6. We have therefore to consider the next question under Section 439. Mr. Ethiraj, for the accused, contends that the order of enhancement of 27th September 1923 was passed without jurisdiction as his clients had no opportunity of being heard as required by Sub-section (2) of Section 439. The question is whether we have power to come to any conclusion with regard to the order of enhancement or whether we should thereby be falling into the very error I have just pointed out, as we have no power to revise the same. As pointed out, the accused did not appear. Mr. Anantaraman, for first accused, asked for an adjournment which was refused. He thereupon reported no instructions, as he was only retained on the question taken up by Devadoss, J. It does not appear from the order of Krishnan, J., of 25th October 1923, that the learned Judge purported to vacate his order on this ground, that is, the non appearance of the accused. But we are informed that that was so and there is no reason to doubt that this consideration induced the learned Judge to make the order of 25th October 1923. The question is not as to our power to revise the order of Krishnan, J., but whether we have power to take any action as to the order of enhancement; if Krishnan, J.'s order is one he had power to make, we cannot do so; if on the other hand, it is an order he had no power to make by reason of the language of Section 439(2), Criminal Procedure Code, then it seems to me that we are authorized to deal with the question. We are not revising Krishnan, J.'S judgment but considering our own powers of acting on the petition before us. The language of the sub-section is mandatory and is clearly enacted as an exception to Section 440. It appears to me therefore that, if the accused had no opportunity of being heard, this being clearly an order to his prejudice, more than an irregularity occurred, and that there is authority for holding that an order so passed was passed without jurisdiction. The facts appear as follows:
7. On 14th September 1923 the accused received notice to show cause against enhancement on 17th September 1923. The case did not come on, on that day, but on 27th September 1923. On 28th September 1923, accused received a second notice, dated 20th September 1923, fixing 8th October 1923 for the hearing of the case. A day or two after 28th September 1923 the accused's vakil at Vizagapatam received a letter from Mr. T.S. Anantarama Ayyar informing him that the case had been disposed of on 27th September 1923. The office posted the case apparently as soon as a return to the first notice was made, but while the second notice was outstanding. I have no hesitation in saying that the accused must have been embarrassed by this procedure and I hold that they had no reasonable opportunity under these circumstances of being heard. The authority for the proposition that an order passed in such circumstances is without jurisdiction is to be found in the passage from Rajjab Ali v. Emperor I.L.R.(1919) Calc. 60 already quoted. Further, the learned Judges in In re Ranga Rao : (1912)23MLJ371 say, following 7 Madras High Court Reports, Appendix XXIX, that where a criminal appeal has been rejected and accused's pleader had not a reasonable opportunity of being heard, the Court could restore a case to its file. They continue:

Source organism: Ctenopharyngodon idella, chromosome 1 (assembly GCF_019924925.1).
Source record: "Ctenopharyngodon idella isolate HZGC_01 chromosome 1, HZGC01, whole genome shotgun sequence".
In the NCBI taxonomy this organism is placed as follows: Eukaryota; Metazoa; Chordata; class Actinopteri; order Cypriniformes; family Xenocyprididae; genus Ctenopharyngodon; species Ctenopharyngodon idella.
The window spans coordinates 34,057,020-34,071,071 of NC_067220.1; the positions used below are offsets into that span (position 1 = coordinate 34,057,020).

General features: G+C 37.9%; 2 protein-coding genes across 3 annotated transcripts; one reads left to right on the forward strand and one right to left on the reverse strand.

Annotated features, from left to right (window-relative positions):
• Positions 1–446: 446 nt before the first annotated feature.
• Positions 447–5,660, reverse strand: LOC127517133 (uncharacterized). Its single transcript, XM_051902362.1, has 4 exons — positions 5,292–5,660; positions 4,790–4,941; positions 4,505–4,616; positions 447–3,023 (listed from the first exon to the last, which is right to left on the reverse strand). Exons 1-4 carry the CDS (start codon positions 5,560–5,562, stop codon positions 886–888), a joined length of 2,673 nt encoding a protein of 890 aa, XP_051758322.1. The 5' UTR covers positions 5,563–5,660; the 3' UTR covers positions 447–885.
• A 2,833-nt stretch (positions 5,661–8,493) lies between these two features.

We have no doubt that this is correct, for the language of Section 421 required a reasonable opportunity to be given and if such reasonable opportunity is not given, the Court has no jurisdiction to dismiss the appeal.